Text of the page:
Not despairing, we had the rest of the afternoon to marvel at the beautiful coastline from Westport to Karamea, where native bush meets the Tasman Ocean for miles on end. Karamea is about as far north as the West Coast road takes the average tourist, unless you are into do-it- yourself tourism and want to visit the limestone caves and many walking tracks; then you can go a little bit further. We came here to see how much Karamea had changed, Roger delivered some freight here many decades ago, he thinks the town has grown a bit. I personally can’t rememberas it was a part of my tortured childhood days, when my parents made me walk from Collingwood to Karamea over Christmas. That 78.4kms of child abuse was, and still is, the Heaphy Track.

Tuesday morning we made our way back down the Coast road and detoured to Denniston to visit the old 1880’s coalmine 600 metres above sea level on a mountain plateau. There are lots of information boards explaining the old mine if you don’t want to do the tour. A lot of ruins are based on the Brakehead and the Incline, as all that coal had to go down to the wharf. The infamous Denniston Incline was built and operated from 1880 to 1957.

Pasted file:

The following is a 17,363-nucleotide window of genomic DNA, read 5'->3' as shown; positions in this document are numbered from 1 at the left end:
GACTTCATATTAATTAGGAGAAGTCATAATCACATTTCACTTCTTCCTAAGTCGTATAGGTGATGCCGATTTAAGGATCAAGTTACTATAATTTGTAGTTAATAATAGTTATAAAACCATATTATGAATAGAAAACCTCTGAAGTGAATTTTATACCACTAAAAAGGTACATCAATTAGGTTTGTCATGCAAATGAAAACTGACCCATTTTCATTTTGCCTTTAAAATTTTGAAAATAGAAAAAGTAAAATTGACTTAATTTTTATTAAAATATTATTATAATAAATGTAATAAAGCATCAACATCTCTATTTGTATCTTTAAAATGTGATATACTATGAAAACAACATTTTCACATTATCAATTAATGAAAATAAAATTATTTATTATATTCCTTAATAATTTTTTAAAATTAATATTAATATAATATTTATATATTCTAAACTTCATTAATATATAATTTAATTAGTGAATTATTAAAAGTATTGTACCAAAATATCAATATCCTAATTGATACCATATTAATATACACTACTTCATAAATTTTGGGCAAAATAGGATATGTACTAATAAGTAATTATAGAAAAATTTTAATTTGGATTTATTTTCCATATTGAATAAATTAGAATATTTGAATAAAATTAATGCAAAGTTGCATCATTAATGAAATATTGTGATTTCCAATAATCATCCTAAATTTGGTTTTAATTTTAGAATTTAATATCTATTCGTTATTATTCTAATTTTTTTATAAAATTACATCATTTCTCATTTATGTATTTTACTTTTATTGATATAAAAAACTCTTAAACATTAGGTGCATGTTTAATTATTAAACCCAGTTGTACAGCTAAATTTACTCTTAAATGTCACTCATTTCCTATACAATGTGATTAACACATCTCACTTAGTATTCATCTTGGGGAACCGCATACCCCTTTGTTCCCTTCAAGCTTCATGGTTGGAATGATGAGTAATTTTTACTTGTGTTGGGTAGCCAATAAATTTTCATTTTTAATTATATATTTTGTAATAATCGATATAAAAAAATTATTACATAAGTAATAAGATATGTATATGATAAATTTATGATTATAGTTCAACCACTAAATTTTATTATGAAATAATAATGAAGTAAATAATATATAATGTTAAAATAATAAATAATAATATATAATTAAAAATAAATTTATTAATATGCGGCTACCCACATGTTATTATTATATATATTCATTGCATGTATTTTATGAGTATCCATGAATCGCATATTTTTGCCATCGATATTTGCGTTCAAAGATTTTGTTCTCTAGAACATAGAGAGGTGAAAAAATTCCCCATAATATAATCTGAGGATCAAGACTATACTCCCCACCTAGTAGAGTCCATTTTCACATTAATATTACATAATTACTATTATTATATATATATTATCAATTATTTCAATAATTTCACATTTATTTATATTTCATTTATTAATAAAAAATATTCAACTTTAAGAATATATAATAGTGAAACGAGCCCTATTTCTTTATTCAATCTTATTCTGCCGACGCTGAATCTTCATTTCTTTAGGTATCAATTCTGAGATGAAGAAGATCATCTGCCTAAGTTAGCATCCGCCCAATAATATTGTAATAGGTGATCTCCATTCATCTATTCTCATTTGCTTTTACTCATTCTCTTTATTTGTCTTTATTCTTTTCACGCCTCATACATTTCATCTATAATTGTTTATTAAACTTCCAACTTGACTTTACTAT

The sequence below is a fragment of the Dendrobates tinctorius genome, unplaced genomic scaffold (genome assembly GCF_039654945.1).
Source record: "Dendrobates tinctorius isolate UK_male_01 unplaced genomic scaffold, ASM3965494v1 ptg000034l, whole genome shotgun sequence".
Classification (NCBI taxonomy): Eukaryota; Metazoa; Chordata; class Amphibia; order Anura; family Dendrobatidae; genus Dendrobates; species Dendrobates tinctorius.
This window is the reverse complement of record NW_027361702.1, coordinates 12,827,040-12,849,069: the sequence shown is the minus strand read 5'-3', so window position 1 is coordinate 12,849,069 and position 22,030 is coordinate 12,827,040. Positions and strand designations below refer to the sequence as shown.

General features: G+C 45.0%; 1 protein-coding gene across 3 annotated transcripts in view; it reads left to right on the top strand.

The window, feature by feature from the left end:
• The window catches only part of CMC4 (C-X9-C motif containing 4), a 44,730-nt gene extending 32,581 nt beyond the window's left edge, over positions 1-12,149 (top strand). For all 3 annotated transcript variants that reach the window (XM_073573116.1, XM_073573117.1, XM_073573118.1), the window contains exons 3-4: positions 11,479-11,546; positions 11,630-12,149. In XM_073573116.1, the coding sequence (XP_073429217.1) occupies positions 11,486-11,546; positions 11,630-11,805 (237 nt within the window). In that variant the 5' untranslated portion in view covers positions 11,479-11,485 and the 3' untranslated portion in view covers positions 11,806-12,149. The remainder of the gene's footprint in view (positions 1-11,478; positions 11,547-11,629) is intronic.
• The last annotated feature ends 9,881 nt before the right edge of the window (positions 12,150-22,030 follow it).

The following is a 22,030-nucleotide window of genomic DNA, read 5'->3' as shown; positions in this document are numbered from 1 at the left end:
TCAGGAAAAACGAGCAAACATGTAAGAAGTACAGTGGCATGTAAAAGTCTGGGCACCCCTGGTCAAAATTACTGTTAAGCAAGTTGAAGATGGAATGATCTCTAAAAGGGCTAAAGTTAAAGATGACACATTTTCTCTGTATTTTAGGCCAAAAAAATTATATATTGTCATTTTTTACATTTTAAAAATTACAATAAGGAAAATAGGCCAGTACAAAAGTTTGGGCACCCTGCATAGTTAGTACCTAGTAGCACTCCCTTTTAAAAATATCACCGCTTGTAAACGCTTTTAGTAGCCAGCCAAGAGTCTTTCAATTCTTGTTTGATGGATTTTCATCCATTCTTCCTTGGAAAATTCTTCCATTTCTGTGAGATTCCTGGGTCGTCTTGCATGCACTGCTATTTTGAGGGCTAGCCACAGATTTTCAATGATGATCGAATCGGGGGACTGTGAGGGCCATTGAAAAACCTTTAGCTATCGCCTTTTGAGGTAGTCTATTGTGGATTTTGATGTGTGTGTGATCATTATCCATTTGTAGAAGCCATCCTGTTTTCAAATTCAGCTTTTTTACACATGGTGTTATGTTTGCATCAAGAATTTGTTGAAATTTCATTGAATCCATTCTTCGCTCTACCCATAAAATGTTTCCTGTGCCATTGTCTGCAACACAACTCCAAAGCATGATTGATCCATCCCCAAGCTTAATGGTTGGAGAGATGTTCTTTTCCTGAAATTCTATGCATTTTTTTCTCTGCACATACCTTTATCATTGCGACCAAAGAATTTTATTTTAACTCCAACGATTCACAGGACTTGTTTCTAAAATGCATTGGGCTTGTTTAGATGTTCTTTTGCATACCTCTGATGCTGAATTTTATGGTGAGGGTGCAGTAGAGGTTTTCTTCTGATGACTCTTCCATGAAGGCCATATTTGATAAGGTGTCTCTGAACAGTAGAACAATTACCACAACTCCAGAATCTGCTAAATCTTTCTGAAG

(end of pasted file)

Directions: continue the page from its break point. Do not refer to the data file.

Having revisited Westport, with temperatures still in the 20’s, we headed east to take the inland route to Reefton via the Buller Gorge and the Inangahua Junction. A section of the gorge road is one-way because only part of the rock bluff was blown out, forming a half-tunnel effect. Apparently the locals have opposed any further work on Hawks Crag, the rock overhang, in order to keep the character of the gorge. It is now Tuesday night and we parked at the Reefton Racecourse with friends of the former owner of our bus.

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hawk's crag, bullerHawk's Crag, Buller Gorge
view from denniston mineWestport, from Denniston Mine Site
firewwod silver fernSilver Fern Firewood Stack
punakaiki rocksPunakaiki Rocks
tunnel visionTunnel vision on the West Coast
1080 protestAnother unhappy 1080 opponent